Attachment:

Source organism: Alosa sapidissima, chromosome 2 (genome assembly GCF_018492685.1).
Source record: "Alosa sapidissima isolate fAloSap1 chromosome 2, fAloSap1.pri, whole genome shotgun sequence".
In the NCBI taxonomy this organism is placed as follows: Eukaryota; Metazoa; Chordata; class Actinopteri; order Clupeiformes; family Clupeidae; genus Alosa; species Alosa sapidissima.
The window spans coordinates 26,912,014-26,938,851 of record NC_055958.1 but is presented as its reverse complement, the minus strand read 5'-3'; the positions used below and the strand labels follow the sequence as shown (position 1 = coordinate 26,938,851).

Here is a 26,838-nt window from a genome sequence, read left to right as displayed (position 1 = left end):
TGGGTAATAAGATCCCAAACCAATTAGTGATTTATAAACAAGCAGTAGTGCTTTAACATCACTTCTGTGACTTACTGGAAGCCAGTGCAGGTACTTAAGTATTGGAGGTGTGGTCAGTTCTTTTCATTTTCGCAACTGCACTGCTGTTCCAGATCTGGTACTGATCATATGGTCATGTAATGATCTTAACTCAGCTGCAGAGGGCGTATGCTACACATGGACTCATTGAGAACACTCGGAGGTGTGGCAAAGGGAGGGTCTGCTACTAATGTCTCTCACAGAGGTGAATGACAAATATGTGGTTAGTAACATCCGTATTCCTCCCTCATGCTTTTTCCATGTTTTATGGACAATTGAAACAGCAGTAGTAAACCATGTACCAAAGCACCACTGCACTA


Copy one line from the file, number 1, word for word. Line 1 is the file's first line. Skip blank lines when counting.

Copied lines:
Source organism: Alosa sapidissima, chromosome 2 (genome assembly GCF_018492685.1).